Barry Conyngham

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Barry Conyngham
Born
Barry Ernest Conyngham

(1944-08-27) 27 August 1944 (age 74)
Alma materUniversity of Sydney
University of California, San Diego
OccupationAustralian composer, academic

Emeritus Professor Barry Ernest Conyngham, AM, (born 27 August 1944) is an Australian composer and academic. He has over seventy published works and over thirty recordings featuring his compositions, and his works have been premiered or performed in Australia, Japan, North and South America, the United Kingdom and Europe.[1] His output is largely for orchestra, ensemble or dramatic forces.[2] He is an Emeritus Professor of both the University of Wollongong and Southern Cross University.[3] He is currently Dean of the Faculty of the Fine Arts and Music at the University of Melbourne.

Biography[edit]

Conyngham was born in Sydney. He was initially interested in jazz,[4] and studied with Raymond Hanson[2] and Richard Meale[5] but turned his attention to orchestral writing in the mid-1960s with encouragement from Peter Sculthorpe. He completed a Bachelor of Arts at the University of Sydney in 1967, and a Master of Arts (Hons.)[3] at the same university in 1971. In 1970 he visited Japan on a Churchill Fellowship,[4] where he studied with Toru Takemitsu.[2] This was unusual, as Australian composers typically chose Europe and Britain as their location for further study.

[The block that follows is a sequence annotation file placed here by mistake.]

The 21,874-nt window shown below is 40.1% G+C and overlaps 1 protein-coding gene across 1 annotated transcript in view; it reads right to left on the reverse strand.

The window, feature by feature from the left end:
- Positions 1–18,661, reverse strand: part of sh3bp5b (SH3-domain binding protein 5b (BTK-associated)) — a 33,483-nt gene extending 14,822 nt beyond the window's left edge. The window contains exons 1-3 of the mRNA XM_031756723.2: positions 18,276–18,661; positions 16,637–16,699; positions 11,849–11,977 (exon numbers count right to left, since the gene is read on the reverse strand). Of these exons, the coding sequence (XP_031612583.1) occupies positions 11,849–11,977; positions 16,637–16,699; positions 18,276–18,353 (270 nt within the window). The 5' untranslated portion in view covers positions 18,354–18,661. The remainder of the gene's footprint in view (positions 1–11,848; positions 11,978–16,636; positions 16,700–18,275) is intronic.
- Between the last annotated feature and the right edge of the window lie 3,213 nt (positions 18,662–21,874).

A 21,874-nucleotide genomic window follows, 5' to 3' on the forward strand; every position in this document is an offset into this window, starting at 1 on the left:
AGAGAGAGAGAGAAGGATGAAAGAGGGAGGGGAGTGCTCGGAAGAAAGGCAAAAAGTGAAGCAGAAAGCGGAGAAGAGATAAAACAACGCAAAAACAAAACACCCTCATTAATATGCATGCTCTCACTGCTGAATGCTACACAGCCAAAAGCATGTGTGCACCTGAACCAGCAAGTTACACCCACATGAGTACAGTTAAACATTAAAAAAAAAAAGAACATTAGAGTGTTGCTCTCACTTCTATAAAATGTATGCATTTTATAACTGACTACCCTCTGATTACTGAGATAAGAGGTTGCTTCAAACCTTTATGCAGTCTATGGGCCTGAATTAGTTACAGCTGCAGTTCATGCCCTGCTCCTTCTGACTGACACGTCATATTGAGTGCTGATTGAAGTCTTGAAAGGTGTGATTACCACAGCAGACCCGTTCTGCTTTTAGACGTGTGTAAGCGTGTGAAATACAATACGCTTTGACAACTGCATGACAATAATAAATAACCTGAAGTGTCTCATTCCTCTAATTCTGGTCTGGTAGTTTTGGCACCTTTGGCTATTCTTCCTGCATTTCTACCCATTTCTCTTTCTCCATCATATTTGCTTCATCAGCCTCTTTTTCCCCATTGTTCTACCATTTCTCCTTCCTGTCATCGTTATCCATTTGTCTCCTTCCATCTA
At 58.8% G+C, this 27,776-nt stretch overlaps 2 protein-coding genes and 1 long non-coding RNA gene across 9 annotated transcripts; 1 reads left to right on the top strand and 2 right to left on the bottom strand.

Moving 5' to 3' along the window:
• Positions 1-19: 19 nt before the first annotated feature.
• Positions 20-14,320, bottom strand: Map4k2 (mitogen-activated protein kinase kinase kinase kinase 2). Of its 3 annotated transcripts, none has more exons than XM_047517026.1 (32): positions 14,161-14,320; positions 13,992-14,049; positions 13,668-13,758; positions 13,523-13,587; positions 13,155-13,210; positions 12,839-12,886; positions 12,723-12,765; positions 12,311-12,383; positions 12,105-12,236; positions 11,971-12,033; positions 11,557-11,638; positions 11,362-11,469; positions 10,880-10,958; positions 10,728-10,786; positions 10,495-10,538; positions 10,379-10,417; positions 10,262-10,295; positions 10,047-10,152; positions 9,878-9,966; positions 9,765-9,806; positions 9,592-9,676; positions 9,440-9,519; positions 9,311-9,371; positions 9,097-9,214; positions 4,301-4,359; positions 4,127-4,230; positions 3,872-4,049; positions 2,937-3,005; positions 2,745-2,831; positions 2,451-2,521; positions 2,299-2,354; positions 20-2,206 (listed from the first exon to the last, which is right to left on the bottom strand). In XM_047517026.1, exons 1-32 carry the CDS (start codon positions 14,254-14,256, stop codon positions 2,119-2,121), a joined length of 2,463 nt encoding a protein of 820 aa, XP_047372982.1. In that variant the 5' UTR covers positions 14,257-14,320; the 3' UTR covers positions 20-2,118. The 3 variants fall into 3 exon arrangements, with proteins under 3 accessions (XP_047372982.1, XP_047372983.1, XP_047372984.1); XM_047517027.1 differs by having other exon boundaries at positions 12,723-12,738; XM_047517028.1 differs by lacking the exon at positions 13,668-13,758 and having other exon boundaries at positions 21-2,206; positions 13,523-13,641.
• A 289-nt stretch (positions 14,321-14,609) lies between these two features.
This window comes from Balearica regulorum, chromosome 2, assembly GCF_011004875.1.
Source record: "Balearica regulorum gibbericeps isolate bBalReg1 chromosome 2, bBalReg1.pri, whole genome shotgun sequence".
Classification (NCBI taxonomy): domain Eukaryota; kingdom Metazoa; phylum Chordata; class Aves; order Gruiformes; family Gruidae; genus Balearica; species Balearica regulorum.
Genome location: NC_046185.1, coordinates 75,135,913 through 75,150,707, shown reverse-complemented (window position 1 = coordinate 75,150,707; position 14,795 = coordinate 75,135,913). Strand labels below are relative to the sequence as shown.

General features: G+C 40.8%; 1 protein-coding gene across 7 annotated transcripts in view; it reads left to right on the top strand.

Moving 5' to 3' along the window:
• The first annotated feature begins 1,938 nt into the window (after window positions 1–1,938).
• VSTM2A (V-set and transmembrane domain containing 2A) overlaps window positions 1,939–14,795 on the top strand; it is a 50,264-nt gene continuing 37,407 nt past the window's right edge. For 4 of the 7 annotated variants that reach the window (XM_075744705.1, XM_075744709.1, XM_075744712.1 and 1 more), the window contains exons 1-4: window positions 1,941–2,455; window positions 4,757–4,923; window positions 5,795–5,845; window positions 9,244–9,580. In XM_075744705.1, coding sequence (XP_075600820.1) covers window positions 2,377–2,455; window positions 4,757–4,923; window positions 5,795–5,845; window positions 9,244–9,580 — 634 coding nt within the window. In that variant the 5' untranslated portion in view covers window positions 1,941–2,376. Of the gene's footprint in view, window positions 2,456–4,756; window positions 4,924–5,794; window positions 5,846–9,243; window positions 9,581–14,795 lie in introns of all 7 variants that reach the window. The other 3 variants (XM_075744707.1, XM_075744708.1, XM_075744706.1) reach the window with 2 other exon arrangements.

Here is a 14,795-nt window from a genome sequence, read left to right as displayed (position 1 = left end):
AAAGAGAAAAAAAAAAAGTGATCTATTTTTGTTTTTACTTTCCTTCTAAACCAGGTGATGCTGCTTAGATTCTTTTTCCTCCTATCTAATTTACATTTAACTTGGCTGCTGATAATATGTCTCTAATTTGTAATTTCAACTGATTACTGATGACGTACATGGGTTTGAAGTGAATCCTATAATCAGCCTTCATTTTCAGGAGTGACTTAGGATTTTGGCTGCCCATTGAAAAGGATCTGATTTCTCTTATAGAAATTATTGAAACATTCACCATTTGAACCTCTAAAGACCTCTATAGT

In 1972 he went to the United States on a Harkness Fellowship[6] and gained a Certificate of Post-Doctoral Studies from the University of California, San Diego in 1973. He was a Fellow of Princeton University 1973–74, and Composer-in-Residence at the University of Aix-Marseille in 1974–75. He was a Lecturer at the University of Melbourne from 1975 to 1979, then Senior Lecturer 1975–79. He was a Visiting Scholar at the University of Minnesota, was a Senior Fulbright Fellow in 1982,[3] and that year gained a Doctorate in Music from the University of Melbourne. He became Professor and Head of the School of Creative Arts at the University of Wollongong 1989–94. He was the Foundation Vice-Chancellor of Southern Cross University 1994–2000, based in Lismore, New South Wales.[7]

He was the first musician to hold the Chair of Australian Studies at Harvard University (2000–2001).[1][7][8]

In 1978, he won the Albert H. Maggs Composition Award (he won it again in 2008). In 1997, he was appointed a Member of the Order of Australia (AM), "for service to music as a composer and to music education and administration".[9]

In 2000, Barry Conyngham was invited to give the 2nd Annual Peggy Glanville-Hicks Address for the Sydney Spring Festival.[8]

In 2003, he was given a commission by the Ian Potter Music Commission Fellowship.[10][11]

Conyngham has been involved with a number of arts organisations, including the World Music Council, Opera Australia, the Australian Music Centre and the Swiss Global Artistic Foundation.[1] He has also been chairman of the Music Board of the Australia Council.[4]